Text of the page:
Now that we’re in the rhythm of the semester, it’s time to introduce some new faces in the International Human Rights Clinic. We’re thrilled to welcome five new clinical advocacy fellows, all accomplished lawyers with different expertise and experiences. They’re leading clinical projects this semester on a range of new topics, from human rights protection in investment treaties to armed conflict and the environment.
In alphabetical order, here they are:
Fola Adeleke is a South African-trained lawyer who specializes in international economic law and human rights, corporate transparency, open government and accountability within the extractives industry. This semester, his projects focus on human rights protection in investment treaties and reconfiguring the licensing process of mining to include more consultation with communities.
Rebecca Agule, an alumna of the Clinic, is an American lawyer who specializes in the impact of conflict and violence upon individuals, communities, and the environment. This semester, her project focuses on armed conflict and the environment, with a focus on victim assistance.
Juan Pablo Calderón-Meza, a former Visiting Fellow with the Human Rights Program, is a Colombian attorney whose practice specializes in international law and human rights advocacy and litigation. This semester, his project focuses on accountability for corporations and executives that facilitated human rights abuses and atrocity crimes.
Yee Htun is the Director of the Myanmar Program for Justice Trust, a legal non-profit that partners with lawyers and activists to strengthen communities fighting for justice and human rights. Born in Myanmar and trained as a lawyer in Canada, Yee specializes in gender justice and working on behalf of refugee and migrant communities. This semester, her project focuses on women advocates in Myanmar.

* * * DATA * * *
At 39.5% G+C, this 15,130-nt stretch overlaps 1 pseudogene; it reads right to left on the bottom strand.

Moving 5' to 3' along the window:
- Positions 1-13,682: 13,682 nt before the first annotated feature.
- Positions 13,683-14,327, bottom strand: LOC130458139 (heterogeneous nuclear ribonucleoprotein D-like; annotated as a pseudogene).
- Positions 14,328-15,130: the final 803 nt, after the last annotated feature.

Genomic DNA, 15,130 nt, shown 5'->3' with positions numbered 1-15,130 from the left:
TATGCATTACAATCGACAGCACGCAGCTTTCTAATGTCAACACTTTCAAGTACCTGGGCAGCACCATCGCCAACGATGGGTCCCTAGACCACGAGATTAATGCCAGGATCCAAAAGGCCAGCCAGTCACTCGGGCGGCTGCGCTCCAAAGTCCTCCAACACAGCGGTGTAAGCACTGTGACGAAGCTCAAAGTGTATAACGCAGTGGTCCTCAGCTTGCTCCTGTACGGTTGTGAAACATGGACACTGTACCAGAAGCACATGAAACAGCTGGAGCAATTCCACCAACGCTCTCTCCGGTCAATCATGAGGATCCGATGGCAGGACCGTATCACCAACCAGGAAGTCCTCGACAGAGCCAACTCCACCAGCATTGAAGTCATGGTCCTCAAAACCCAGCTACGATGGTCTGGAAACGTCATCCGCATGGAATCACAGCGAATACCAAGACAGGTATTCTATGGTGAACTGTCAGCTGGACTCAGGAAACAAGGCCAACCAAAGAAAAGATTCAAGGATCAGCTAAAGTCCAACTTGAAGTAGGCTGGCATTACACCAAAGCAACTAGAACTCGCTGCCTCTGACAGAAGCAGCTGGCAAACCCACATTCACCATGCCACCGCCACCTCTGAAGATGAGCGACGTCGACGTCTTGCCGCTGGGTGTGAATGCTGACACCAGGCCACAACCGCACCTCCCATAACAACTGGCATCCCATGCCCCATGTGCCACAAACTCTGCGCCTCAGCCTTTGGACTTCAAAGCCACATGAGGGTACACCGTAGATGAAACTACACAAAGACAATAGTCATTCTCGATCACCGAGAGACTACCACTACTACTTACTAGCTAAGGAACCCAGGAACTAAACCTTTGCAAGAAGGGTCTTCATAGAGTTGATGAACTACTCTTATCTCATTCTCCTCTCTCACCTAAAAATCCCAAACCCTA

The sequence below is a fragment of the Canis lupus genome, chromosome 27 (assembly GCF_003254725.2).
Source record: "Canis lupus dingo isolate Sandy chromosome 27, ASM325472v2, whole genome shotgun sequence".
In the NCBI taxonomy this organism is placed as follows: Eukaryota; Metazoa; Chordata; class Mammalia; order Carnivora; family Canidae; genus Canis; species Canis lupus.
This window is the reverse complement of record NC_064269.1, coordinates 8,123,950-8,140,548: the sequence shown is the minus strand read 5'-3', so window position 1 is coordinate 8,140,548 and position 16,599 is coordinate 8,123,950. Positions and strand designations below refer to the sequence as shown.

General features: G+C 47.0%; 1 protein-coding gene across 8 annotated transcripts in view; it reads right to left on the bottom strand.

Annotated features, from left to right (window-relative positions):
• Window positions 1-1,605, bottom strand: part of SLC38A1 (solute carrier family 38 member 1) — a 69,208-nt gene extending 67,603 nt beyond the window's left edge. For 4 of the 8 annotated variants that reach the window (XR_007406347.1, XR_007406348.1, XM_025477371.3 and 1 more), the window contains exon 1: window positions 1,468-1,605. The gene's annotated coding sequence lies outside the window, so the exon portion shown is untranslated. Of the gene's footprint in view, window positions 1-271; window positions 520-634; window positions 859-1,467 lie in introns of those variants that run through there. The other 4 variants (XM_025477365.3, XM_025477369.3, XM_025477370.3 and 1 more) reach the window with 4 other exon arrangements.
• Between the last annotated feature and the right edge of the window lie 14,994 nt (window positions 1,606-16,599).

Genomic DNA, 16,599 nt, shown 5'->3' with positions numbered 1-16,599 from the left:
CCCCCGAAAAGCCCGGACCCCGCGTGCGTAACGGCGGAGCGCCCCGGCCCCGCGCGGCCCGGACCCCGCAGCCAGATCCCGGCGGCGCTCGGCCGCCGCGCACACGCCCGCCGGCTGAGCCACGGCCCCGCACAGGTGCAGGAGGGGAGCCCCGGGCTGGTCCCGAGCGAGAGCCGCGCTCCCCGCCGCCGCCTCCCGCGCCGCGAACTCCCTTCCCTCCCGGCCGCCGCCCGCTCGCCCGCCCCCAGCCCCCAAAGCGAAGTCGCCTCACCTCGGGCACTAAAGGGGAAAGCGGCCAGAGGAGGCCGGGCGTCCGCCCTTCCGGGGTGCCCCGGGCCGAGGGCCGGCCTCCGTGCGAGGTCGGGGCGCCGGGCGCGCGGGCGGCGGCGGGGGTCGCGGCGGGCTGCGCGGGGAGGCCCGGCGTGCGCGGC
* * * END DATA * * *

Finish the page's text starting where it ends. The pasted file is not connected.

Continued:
Salma Waheedi is an attorney who specializes in international human rights law, Islamic law, gender justice, family law, comparative constitutional law, and refugee and asylum law. Born in Bahrain and trained as a lawyer in the U.S., Salma currently holds a joint appointment with Harvard Law School’s Islamic Legal Studies Program, where she focuses on family relations in Islamic jurisprudence. This semester, her project focuses on gender justice under Islam.
We’re so pleased to have the fellows as part of our community this semester. Please swing by at some point to introduce yourself and say hello.
February 10, 2016
Clinic Files Petition for Certiorari in Final Attempt to Hold Two U.S. Corporations Accountable for Supporting Apartheid
Posted by Tyler Giannini and Susan Farbstein
The Clinic and its partners today filed a petition for writ of certiorari with the U.S. Supreme Court in the In re South African Apartheid Litigation suit, asking the Court to clarify the circumstances under which defendants may be held accountable in U.S. courts for human rights violations. The case, which involves the actions of U.S. corporations IBM and Ford, raises questions about whether a defendant’s knowledge is sufficient to establish aiding and abetting liability, or whether specific intent or motive must also be demonstrated. It also concerns how closely a human rights violation must be connected to the United States in order to sue under the Alien Tort Statute (ATS), and whether corporations can be held liable at all under the ATS.
The petition argues that through their actions, and decades-long support for violations associated with apartheid, defendants IBM and Ford purposefully facilitated violations of international law by enabling the “denationalization and violent suppression, including extrajudicial killings, of black South Africans living under the apartheid regime.” According to the petition, “IBM and Ford purposefully designed, sold, and serviced customized technology and vehicles for the South African government that they knew in advance would be used to racially segregate and systematically oppress black South Africans.”
Despite the corporations’ knowledge and deliberate action, in 2015 the Second Circuit concluded that IBM did not aid and abet international law violations because there was no evidence that “IBM’s purpose was to denationalize black South Africans and further the aims of a brutal regime.” In an equally striking 2011 decision, the Fourth Circuit imposed an aiding and abetting standard requiring defendants who supplied mustard gas to Saddam Hussein’s Iraqi regime to not just know but rather intend that it be used against civilians.